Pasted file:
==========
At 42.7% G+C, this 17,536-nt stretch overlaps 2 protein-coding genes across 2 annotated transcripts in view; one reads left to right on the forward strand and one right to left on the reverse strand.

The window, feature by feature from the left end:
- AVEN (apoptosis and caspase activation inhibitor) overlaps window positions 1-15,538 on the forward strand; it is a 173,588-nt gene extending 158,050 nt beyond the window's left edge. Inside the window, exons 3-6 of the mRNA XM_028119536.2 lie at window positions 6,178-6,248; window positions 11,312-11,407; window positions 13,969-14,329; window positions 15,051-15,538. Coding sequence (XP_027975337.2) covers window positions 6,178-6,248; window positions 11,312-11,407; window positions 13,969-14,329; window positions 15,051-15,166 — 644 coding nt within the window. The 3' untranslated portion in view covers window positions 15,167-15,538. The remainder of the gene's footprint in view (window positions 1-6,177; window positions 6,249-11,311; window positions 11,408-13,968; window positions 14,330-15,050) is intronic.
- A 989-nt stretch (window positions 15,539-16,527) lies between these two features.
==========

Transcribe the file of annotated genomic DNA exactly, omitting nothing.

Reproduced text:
At 42.7% G+C, this 17,536-nt stretch overlaps 2 protein-coding genes across 2 annotated transcripts in view; one reads left to right on the forward strand and one right to left on the reverse strand.

The window, feature by feature from the left end:
- AVEN (apoptosis and caspase activation inhibitor) overlaps window positions 1-15,538 on the forward strand; it is a 173,588-nt gene extending 158,050 nt beyond the window's left edge. Inside the window, exons 3-6 of the mRNA XM_028119536.2 lie at window positions 6,178-6,248; window positions 11,312-11,407; window positions 13,969-14,329; window positions 15,051-15,538. Coding sequence (XP_027975337.2) covers window positions 6,178-6,248; window positions 11,312-11,407; window positions 13,969-14,329; window positions 15,051-15,166 — 644 coding nt within the window. The 3' untranslated portion in view covers window positions 15,167-15,538. The remainder of the gene's footprint in view (window positions 1-6,177; window positions 6,249-11,311; window positions 11,408-13,968; window positions 14,330-15,050) is intronic.
- A 989-nt stretch (window positions 15,539-16,527) lies between these two features.